I love a good comeback. And I don’t mean “comeback” in the new promotional cycle sense (though I obviously love those, too). I mean an honest to goodness resurgence in popularity after years of increased obscurity. J-pop group Da Pump has been around since the late 90’s, though they’ve struggled to maintain commercial success ever since the majority of the group left in 2008. But with new single U.S.A, they’ve scored a surprising top five viral hit.
I can’t think of many territories where a track this unabashedly goofy (and unabashedly techno) could actually top the charts. But in this and many other ways, Japan is an anomaly. I’m curious if U.S.A was designed with an eye toward the 2020 Olympics (which will be hosted in Tokyo), but even if it wasn’t, I could see the song becoming a staple when covering American athletes. As an American myself, I’m not remotely proud of the state of my country at the moment, so listening to U.S.A brings about a complicated mix of feelings. Its lyrics are vague and slogan-like and come across as celebratory. However, I can’t help but think that Da Pump’s continual cry of “c’mon baby, America” really means “get your fucking act together, America.” One can hope.
Either way, U.S.A pounds with the kind of high-energy Eurobeat we haven’t heard in quite some time. It’s a pastiche of everything that makes this brand of over-the-top techno so much fun, and vocalist Issa Hentona’s resounding tone provides the kind of cheesy confidence needed to make the song soar. The repeated “U.S.A.!” battle cry is more than a little reminiscent of the Village People, and I mean that in the best way possible. As electric guitar chugs in the background and the tempo works itself into a fit, the track becomes harder and harder to resist. It’s easy to see why Japan is so smitten — even if the novelty will wear off eventually.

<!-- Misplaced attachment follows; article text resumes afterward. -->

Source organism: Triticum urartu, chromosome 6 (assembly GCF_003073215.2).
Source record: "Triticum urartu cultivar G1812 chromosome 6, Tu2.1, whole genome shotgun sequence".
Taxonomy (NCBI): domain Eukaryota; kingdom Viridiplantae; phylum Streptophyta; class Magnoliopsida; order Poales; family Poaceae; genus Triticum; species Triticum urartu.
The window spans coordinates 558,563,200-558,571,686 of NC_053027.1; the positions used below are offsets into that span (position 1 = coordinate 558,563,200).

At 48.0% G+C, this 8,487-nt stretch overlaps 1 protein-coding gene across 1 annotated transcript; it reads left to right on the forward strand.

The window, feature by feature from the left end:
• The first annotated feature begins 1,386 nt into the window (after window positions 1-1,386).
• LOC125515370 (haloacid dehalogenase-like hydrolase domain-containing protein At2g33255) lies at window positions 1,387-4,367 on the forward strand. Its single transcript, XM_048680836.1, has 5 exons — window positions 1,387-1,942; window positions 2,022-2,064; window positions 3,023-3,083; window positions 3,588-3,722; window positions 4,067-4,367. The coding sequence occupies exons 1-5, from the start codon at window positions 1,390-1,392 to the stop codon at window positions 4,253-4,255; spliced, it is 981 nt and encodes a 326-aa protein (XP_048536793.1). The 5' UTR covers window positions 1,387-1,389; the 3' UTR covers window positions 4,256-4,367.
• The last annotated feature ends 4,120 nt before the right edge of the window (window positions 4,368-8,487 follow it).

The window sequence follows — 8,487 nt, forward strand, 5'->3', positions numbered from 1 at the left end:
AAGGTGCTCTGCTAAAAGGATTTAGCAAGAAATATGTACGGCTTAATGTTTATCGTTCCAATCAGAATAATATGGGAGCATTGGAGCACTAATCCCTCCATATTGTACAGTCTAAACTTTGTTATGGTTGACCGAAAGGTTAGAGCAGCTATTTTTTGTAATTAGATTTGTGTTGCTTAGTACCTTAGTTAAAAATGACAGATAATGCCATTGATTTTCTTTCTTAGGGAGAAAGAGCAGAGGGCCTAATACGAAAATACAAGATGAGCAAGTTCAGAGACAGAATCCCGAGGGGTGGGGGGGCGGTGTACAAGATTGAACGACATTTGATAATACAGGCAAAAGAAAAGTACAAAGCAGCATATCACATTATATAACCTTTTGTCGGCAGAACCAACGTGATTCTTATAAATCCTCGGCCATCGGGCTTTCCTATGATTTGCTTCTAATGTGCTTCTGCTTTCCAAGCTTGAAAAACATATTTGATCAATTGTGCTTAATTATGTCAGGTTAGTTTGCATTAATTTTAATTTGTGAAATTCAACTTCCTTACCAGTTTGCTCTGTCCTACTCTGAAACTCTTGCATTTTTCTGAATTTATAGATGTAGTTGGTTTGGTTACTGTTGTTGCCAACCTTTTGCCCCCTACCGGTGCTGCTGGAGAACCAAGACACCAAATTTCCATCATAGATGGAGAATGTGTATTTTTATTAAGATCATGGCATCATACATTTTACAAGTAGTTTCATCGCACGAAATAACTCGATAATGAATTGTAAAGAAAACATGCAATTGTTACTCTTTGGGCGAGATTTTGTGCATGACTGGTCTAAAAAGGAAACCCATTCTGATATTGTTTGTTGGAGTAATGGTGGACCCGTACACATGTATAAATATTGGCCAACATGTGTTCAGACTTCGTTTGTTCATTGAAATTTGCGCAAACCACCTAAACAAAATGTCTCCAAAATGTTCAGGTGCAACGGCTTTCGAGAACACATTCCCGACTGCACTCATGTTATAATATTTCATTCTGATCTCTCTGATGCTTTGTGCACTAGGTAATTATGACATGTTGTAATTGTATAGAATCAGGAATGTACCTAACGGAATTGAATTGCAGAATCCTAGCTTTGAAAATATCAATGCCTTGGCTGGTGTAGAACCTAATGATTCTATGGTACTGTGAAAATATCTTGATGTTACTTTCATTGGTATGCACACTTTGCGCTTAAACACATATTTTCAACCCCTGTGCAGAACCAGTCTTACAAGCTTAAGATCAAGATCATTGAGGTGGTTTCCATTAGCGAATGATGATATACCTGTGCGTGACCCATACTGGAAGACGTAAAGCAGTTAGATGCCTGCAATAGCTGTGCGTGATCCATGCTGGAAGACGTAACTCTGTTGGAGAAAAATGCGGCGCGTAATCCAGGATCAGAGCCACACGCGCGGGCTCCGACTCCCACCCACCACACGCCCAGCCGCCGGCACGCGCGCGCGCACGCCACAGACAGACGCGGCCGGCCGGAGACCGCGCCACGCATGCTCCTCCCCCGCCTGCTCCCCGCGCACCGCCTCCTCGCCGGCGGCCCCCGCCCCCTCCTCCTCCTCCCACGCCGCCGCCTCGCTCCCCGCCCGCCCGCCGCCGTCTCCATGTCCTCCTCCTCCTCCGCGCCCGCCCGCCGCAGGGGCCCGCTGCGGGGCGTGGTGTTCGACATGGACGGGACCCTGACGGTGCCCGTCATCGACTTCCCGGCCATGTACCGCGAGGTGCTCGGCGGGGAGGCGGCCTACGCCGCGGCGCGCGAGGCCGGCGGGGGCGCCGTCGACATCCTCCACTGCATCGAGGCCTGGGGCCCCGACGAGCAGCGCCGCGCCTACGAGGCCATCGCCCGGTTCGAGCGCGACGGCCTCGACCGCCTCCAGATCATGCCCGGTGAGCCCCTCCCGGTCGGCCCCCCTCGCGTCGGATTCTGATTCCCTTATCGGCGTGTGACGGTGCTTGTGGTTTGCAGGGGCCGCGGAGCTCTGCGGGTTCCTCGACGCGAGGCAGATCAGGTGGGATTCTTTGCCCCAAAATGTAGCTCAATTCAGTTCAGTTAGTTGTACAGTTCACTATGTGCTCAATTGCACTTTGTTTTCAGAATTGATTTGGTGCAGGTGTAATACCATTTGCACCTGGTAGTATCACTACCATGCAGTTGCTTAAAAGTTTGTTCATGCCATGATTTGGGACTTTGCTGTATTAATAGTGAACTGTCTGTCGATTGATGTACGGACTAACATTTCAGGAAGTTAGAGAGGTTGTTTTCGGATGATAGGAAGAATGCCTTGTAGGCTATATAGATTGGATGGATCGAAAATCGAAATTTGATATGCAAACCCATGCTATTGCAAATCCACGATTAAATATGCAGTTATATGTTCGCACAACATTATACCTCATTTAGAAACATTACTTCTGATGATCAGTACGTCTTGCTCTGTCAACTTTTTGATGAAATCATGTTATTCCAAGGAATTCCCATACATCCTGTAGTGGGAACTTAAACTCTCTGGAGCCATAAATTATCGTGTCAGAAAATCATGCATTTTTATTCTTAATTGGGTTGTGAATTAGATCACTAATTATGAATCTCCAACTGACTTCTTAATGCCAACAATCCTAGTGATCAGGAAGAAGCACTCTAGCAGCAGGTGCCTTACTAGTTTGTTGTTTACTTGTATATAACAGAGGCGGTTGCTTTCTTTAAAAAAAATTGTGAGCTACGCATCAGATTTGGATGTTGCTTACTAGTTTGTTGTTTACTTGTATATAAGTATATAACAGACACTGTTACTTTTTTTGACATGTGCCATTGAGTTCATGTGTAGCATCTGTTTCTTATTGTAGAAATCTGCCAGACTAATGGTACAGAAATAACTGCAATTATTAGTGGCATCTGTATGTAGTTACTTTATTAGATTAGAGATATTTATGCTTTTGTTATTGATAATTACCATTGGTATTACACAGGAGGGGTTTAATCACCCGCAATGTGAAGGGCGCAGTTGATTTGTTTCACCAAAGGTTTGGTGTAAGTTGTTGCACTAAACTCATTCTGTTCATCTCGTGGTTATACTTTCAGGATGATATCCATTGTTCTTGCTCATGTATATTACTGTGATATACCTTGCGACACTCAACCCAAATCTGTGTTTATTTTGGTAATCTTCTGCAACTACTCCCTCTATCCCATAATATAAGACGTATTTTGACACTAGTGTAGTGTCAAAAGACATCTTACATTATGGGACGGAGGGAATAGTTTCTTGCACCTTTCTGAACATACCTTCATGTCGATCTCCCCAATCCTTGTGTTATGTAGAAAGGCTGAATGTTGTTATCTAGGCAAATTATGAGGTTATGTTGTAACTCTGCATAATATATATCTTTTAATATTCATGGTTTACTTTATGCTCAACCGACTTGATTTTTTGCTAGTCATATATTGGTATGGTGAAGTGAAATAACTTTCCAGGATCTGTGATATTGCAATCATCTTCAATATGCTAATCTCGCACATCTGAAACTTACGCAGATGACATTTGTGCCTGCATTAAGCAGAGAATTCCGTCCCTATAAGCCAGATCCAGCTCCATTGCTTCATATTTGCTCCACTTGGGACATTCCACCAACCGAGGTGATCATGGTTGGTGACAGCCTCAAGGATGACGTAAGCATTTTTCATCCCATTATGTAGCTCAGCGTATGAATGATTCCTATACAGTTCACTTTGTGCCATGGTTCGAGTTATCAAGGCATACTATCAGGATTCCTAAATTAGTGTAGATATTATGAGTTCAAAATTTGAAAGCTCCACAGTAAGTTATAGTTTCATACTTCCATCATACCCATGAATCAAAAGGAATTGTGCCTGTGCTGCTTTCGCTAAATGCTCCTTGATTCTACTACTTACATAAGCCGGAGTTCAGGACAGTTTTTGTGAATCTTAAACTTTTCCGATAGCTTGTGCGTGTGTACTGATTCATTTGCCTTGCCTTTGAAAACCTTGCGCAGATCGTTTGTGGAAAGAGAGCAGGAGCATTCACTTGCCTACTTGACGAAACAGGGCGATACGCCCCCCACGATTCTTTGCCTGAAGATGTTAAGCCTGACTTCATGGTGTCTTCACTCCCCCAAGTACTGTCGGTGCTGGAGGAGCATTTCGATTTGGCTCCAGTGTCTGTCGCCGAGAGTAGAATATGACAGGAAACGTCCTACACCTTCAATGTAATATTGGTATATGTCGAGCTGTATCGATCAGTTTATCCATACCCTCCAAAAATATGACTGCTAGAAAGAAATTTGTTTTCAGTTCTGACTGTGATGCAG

I really miss the old group, but I have to give Issa props for keeping things going like this. After Ken left I thought for sure they were done but if there’s anyone who can keep the fire alive with songs like *this* it’s him. For what it’s worth, I was actually a little taken aback when I first saw it (not feeling ultra patriotic myself either) but the goofiness won me over. Oh, Issa. Never change.
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The original was made by Joe Yellow in 1992, so it wasn’t written with those things in mind, likely. In the original, the lyrics were “C’mon baby, do it again”.